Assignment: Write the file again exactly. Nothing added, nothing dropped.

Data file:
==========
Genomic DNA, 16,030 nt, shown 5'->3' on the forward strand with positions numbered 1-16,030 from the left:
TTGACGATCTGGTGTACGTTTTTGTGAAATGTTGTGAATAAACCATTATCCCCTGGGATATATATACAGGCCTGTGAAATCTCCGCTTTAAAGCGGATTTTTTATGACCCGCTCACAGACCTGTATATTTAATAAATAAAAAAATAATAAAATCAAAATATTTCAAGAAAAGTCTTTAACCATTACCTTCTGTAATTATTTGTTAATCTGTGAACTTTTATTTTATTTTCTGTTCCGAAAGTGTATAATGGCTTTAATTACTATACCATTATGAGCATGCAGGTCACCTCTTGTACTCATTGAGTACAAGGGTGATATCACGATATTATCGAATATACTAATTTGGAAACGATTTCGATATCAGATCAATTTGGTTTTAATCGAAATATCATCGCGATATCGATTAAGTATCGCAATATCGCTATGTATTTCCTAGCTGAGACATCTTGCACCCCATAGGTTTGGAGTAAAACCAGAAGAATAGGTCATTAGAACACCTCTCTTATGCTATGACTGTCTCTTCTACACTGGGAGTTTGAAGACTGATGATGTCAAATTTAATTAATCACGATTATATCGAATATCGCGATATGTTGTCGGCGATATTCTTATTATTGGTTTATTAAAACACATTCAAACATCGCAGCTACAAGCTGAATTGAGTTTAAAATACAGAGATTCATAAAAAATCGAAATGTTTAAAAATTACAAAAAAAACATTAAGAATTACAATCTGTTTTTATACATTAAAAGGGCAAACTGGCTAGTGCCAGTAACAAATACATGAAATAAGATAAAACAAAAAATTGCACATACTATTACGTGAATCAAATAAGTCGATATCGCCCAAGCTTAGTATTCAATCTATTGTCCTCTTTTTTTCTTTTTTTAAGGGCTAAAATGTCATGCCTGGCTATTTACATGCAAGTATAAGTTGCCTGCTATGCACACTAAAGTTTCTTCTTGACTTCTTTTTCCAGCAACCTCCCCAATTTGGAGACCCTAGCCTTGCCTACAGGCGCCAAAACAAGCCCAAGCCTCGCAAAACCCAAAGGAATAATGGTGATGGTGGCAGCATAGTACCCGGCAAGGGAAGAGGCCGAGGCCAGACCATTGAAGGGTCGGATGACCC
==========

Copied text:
Genomic DNA, 16,030 nt, shown 5'->3' on the forward strand with positions numbered 1-16,030 from the left:
TTGACGATCTGGTGTACGTTTTTGTGAAATGTTGTGAATAAACCATTATCCCCTGGGATATATATACAGGCCTGTGAAATCTCCGCTTTAAAGCGGATTTTTTATGACCCGCTCACAGACCTGTATATTTAATAAATAAAAAAATAATAAAATCAAAATATTTCAAGAAAAGTCTTTAACCATTACCTTCTGTAATTATTTGTTAATCTGTGAACTTTTATTTTATTTTCTGTTCCGAAAGTGTATAATGGCTTTAATTACTATACCATTATGAGCATGCAGGTCACCTCTTGTACTCATTGAGTACAAGGGTGATATCACGATATTATCGAATATACTAATTTGGAAACGATTTCGATATCAGATCAATTTGGTTTTAATCGAAATATCATCGCGATATCGATTAAGTATCGCAATATCGCTATGTATTTCCTAGCTGAGACATCTTGCACCCCATAGGTTTGGAGTAAAACCAGAAGAATAGGTCATTAGAACACCTCTCTTATGCTATGACTGTCTCTTCTACACTGGGAGTTTGAAGACTGATGATGTCAAATTTAATTAATCACGATTATATCGAATATCGCGATATGTTGTCGGCGATATTCTTATTATTGGTTTATTAAAACACATTCAAACATCGCAGCTACAAGCTGAATTGAGTTTAAAATACAGAGATTCATAAAAAATCGAAATGTTTAAAAATTACAAAAAAAACATTAAGAATTACAATCTGTTTTTATACATTAAAAGGGCAAACTGGCTAGTGCCAGTAACAAATACATGAAATAAGATAAAACAAAAAATTGCACATACTATTACGTGAATCAAATAAGTCGATATCGCCCAAGCTTAGTATTCAATCTATTGTCCTCTTTTTTTCTTTTTTTAAGGGCTAAAATGTCATGCCTGGCTATTTACATGCAAGTATAAGTTGCCTGCTATGCACACTAAAGTTTCTTCTTGACTTCTTTTTCCAGCAACCTCCCCAATTTGGAGACCCTAGCCTTGCCTACAGGCGCCAAAACAAGCCCAAGCCTCGCAAAACCCAAAGGAATAATGGTGATGGTGGCAGCATAGTACCCGGCAAGGGAAGAGGCCGAGGCCAGACCATTGAAGGGTCGGATGACCC